Around March 2018, a due diligence report, funded by members of the RChain co-op who were opposed to the Reflective Ventures deal, was prepared by Aces United. In it, lawyers from Pennsylvania law firm Promisloff & Ciarlanto, P.C. analyzed the terms of the deal between RChain and Reflective Ventures, and found that the agreement “highly favors” Reflective Ventures, which at the time the deal was written had not yet been established and was only named as “Ventures.”
Fund I, into which the 100 million RHOC were deposited, was described in the report as “a subsidiary of a subsidiary” of Ventures. Under the deal, 80 percent of the profits generated by the companies backed by Fund I would go to RChain, while the remaining 20 percent would be retained by Reflective Ventures. The report concluded that RChain had no power or votes to influence the affairs of Ventures or Reflective Ventures, though it would have two seats on the Investment Committee Board of Fund I.
Reflective Ventures was to be paid an annual fee of either $2.2 million or 2 percent of the value of the fund by RChain for the next five years, which the report said significantly reduced the downside risk to Ventures and meant it had “less skin in the game” than it otherwise would.
After the deal with Reflective Ventures, RChain Holdings continued operations, though it had been renamed Pithia in late 2017. A new CEO, Lawrence Lerner, was brought on board as CEO of Pithia around the same time as the renaming. Pithia/RChain Holdings had previously signed a deal with RChain Coop in Mach 2017, which occurred while Meredith was simultaneously on the board of both RChain and RChain Holdings.
The Pithia-RChain contract was subsequently renegotiated in August of 2018 and at that time had a clause where Meredith agreed to step down from the board of Pithia and return the shares he held in the company. RChain agreed to give Pithia 105 million RHOCs to put into an investment fund, 5 million more than it did Reflective.
There was another key difference between the Pithia and Reflective Ventures deals, which became important later in 2018. A clause in the contract with Pithia stated that if RChain failed to develop a working version of its blockchain platform by March 31, 2019, then Pithia would be allowed to keep the 105 million RHOC.
An investor who put more than $250,000 in RChain, who spoke with GeekWire on condition of anonymity, is skeptical of the terms of both the Pithia and Reflective Venture deals.
“It was ludicrous how the deal was structured though, for both Reflective and Pithia,” the investor said. “Effectively, research and development goals had to be achieved by the cooperative by certain dates otherwise the RHOC tokens contributed to the funds of both those firms would be kept by the firms. That’s the same as you giving money to your investment manager, and if you don’t do certain things, the manager keeps all your money. No fund on Earth works this way.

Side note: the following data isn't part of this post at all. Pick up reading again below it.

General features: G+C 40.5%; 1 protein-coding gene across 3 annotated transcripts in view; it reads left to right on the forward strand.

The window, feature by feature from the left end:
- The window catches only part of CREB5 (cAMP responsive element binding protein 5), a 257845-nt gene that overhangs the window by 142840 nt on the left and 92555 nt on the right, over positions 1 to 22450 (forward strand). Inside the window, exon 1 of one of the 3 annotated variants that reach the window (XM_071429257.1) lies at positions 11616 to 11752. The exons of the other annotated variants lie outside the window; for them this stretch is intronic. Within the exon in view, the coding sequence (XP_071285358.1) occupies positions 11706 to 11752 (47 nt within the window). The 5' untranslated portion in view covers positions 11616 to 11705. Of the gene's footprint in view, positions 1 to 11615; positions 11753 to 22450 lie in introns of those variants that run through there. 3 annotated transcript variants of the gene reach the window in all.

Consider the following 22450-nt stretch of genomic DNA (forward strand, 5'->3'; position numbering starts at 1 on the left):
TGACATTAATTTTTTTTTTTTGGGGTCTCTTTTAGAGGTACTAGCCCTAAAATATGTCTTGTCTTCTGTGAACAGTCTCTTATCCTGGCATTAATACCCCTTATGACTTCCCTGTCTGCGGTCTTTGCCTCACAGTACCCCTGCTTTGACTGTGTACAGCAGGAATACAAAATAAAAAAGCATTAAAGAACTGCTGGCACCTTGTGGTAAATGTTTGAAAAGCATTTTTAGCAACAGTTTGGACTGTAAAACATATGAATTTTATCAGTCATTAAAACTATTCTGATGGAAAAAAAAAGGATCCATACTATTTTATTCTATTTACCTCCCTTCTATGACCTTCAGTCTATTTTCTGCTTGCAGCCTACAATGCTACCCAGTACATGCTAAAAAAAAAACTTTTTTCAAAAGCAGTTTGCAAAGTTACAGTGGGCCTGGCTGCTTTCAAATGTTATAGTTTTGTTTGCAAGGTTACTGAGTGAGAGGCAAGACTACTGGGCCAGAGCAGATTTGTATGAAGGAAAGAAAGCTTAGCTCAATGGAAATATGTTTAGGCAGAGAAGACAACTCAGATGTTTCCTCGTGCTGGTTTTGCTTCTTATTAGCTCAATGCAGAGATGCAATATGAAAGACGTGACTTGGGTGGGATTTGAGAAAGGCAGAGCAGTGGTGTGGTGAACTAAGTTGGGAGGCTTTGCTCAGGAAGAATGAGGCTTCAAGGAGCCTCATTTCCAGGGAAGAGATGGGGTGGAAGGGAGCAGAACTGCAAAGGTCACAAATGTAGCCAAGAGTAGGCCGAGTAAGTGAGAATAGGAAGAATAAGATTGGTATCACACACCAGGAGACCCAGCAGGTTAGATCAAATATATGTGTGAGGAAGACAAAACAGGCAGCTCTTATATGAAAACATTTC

“I believe a lot of the deals constructed between the cooperative and entities like Pithia and Reflective had clauses that would never be acceptable in the real business world, but it appears Greg Meredith plays by his own moral compass,” the investor added.
Progress of RV and Pithia
Throughout 2018, both Reflective Ventures and Pithia began funding for startups that would be able to build dApps for RChain. Yet in August 2018, RChain made a decision that embroiled the project in a new controversy. RChain decided to invest, using its own funds, in a music streaming dApp, called RSong.
According to several investors as well as the crypto news site The Block, the deal saw RChain pay $23 million to Immersion Networks, a Redmond, Wash.-based software studio that develops audio technology. Though Meredith won’t confirm the terms of the deal, a balance sheet released at the annual member meeting last October showed a liability of $5.6 million to Immersion. Under the terms of the deal, Immersion developed a software player and gave RChain a multi-year license to use its audio codec. The idea is that RSong, when complete, will run on RChain and allow users to pay for music streaming with RHOC tokens.
Meredith said the plan was to rely on a third party to later buy RSong from RChain.
“We had a portfolio company called Resonate and we were hoping that we would spin that (RSong) out to them. And they would take it and run with it,” Meredith said.
Resonate was profiled by The Guardian in the spring of 2018. According to the newspaper, it was based in Berlin and received a $1 million investment from RChain in March of 2018. The article says that Resonate is also a cooperative that has a “stream-to-own” payment model and is using blockchain technology “to create a more transparent way of tracking and distributing payments as well as more user privacy and power over personal data and interactions on the service.”
“In many ways they were doing great work, but the crypto market was in a downward spin,” Meredith said. “And they so kind of have gone belly up as near as I can tell.”
Resonate published a blog post in November of 2018 entitled “Restructuring Resonate.” The post says that “[a] set of unforeseen events has dramatically affected our ability to operate and execute on the plans set forth earlier this year.” It goes on to add that the company “need[s] to secure additional funding to bring us to the next stage of our development” and that “we are currently reconstituting a core team of volunteers to navigate the coming months as we look to hone our strategy and source additional funding.”